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Determining soil-tree-grass relationships in a California oak savanna using eco-geophysics

David A. Robinson, Inma Lebron and Jose Ignacio Querejeta
Determining soil-tree-grass relationships in a California oak savanna using eco-geophysics (in Coupling soil science and hydrology with ecology, Michael H. Young (prefacer), David A. Robinson (prefacer) and Ronald J. Ryel (prefacer))
Vadose Zone Journal (August 2010) 9 (3): 528-536


Savanna ecosystems have long fascinated ecologists due to the codominance of trees and grasses. This codominance is often explained by the vertical juxtaposition of rooting depths leading to niche separation for water uptake. The tree-grass spatial patterns observed are often investigated within the competition, disturbance, and resource heterogeneity framework. Ecohydrologic studies are developing models to describe patterns based on this framework and the complex interplay between climate, soil moisture, and resource heterogeneity. A common impediment to unraveling the relative importance of each of these factors is a lack of detailed spatial and temporal data describing resource heterogeneity. In this research, we investigated the use of electromagnetic-induction (EMI) imaging as a way of determining soil spatial resource heterogeneity. The aim was to determine if EMI signal response, reflecting soil texture and moisture, can provide a rapid method for identifying soil spatial resource heterogeneity, thus providing a novel method to help differentiate between the importance of competition, disturbance, and resource heterogeneity in controlling tree-grass pattern development. We found a significant difference (t=10.18, P=1.57X10 (super -21) ) between signal response under grass and trees. Higher bulk soil electrical conductivity (ECa) values occurred under grass ( approximately 32 mS m (super -1) ), indicating more clay, while lower ECa values ( approximately 21 mS m (super -1) ) occurred under trees where clay content was less. Significant ECa differences were also observed between the oak (Quercus spp.) and buckeye [Aesculus californica (Spach) Nutt.] tree communities, but not between the evergreen and deciduous oak communities. Soil ECa provides a rapid measurement method to identify soil resource heterogeneity in savanna tree-grass systems and could provide a vital tool for woodland restoration planning.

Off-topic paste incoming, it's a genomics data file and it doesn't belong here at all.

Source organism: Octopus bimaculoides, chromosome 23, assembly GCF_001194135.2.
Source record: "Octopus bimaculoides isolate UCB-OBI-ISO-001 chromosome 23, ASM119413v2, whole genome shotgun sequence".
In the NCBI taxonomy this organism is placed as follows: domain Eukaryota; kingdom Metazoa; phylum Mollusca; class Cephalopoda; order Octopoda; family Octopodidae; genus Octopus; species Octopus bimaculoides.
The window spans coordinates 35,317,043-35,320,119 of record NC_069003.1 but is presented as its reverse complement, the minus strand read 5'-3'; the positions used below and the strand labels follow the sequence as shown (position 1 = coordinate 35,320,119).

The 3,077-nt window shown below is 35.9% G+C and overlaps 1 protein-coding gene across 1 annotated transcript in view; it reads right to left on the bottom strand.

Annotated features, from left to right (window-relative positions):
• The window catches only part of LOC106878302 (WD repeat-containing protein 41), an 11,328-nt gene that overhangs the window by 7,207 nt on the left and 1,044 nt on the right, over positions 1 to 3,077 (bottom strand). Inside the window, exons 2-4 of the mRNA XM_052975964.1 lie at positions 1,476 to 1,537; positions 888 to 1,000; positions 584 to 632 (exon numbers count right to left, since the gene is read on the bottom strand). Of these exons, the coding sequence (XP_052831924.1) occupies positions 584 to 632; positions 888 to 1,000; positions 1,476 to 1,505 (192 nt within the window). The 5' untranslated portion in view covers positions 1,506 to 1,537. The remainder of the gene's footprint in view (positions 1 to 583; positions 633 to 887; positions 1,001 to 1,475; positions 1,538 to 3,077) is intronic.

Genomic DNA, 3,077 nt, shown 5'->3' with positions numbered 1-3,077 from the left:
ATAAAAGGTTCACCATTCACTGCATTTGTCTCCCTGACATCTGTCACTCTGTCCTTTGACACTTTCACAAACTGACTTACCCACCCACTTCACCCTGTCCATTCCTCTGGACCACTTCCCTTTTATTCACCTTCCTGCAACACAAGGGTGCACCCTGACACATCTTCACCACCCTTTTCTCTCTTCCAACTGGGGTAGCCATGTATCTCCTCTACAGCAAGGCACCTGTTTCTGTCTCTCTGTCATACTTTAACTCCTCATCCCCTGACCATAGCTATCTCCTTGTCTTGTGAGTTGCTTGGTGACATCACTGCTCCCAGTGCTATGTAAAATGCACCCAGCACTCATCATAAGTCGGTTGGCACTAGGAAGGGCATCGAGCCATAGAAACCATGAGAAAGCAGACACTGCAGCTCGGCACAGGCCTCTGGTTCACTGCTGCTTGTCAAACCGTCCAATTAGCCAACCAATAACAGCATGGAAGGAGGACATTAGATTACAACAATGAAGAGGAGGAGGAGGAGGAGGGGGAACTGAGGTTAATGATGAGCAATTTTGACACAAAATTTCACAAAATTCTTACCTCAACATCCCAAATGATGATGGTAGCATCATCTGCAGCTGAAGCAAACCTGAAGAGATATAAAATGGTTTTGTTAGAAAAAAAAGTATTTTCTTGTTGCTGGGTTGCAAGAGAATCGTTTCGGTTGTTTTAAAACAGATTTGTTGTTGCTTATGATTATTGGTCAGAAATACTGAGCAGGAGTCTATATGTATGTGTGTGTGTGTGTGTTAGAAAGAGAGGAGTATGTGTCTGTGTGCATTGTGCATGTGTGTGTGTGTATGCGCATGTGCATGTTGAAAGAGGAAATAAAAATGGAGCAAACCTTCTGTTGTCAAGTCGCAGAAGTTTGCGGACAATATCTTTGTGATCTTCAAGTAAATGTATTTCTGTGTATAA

ISSN: 1539-1663
Serial Title: Vadose Zone Journal
Serial Volume: 9
Serial Issue: 3
Title: Determining soil-tree-grass relationships in a California oak savanna using eco-geophysics
Title: Coupling soil science and hydrology with ecology
Author(s): Robinson, David A.Lebron, InmaQuerejeta, Jose Ignacio
Author(s): Young, Michael H.prefacer
Author(s): Robinson, David A.prefacer
Author(s): Ryel, Ronald J.prefacer
Affiliation: Environment Centre Wales, Centre for Ecology and Hydrology, Bangor, United Kingdom
Affiliation: Desert Research Institute, Division of Hydrologic Sciences, Las Vegas, NV, United States
Pages: 528-536
Published: 201008
Text Language: English
Publisher: Soil Science Society of America, Madison, WI, United States
References: 63
Accession Number: 2010-088897
Categories: Environmental geology
Document Type: Serial
Bibliographic Level: Analytic
Illustration Description: illus. incl. 3 tables
Source Medium: WWW
N37°25'60" - N37°25'60", W122°10'00" - W122°10'00"
Secondary Affiliation: Environment Centre Wales, GBR, United KingdomUtah State University, USA, United StatesCSIC, Centro de Edafologia y Biologia Aplicada del Segura, ESP, Spain
Country of Publication: United States
Secondary Affiliation: GeoRef, Copyright 2017, American Geosciences Institute. Abstract, Copyright, Soil Science Society of America. Reference includes data from GeoScienceWorld, Alexandria, VA, United States
Update Code: 201047
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